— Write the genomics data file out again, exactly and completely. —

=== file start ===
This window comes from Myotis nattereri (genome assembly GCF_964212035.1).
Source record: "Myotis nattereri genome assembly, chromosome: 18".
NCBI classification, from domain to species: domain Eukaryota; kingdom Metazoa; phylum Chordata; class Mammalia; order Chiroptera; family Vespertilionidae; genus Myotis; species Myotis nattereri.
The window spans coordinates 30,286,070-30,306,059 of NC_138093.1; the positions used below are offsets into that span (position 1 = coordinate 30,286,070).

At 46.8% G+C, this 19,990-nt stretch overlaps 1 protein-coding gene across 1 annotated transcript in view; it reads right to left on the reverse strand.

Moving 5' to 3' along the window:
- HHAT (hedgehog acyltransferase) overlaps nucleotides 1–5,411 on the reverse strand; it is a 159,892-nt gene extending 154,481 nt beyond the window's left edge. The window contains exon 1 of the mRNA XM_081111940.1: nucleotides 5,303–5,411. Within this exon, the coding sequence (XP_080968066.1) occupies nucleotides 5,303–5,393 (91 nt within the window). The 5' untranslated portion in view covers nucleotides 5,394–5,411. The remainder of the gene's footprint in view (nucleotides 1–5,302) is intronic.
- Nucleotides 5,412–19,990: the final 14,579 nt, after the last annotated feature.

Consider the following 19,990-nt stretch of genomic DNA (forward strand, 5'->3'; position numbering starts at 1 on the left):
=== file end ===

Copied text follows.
This window comes from Myotis nattereri (genome assembly GCF_964212035.1).
Source record: "Myotis nattereri genome assembly, chromosome: 18".
NCBI classification, from domain to species: domain Eukaryota; kingdom Metazoa; phylum Chordata; class Mammalia; order Chiroptera; family Vespertilionidae; genus Myotis; species Myotis nattereri.
The window spans coordinates 30,286,070-30,306,059 of NC_138093.1; the positions used below are offsets into that span (position 1 = coordinate 30,286,070).

At 46.8% G+C, this 19,990-nt stretch overlaps 1 protein-coding gene across 1 annotated transcript in view; it reads right to left on the reverse strand.

Moving 5' to 3' along the window:
- HHAT (hedgehog acyltransferase) overlaps nucleotides 1–5,411 on the reverse strand; it is a 159,892-nt gene extending 154,481 nt beyond the window's left edge. The window contains exon 1 of the mRNA XM_081111940.1: nucleotides 5,303–5,411. Within this exon, the coding sequence (XP_080968066.1) occupies nucleotides 5,303–5,393 (91 nt within the window). The 5' untranslated portion in view covers nucleotides 5,394–5,411. The remainder of the gene's footprint in view (nucleotides 1–5,302) is intronic.
- Nucleotides 5,412–19,990: the final 14,579 nt, after the last annotated feature.

Consider the following 19,990-nt stretch of genomic DNA (forward strand, 5'->3'; position numbering starts at 1 on the left):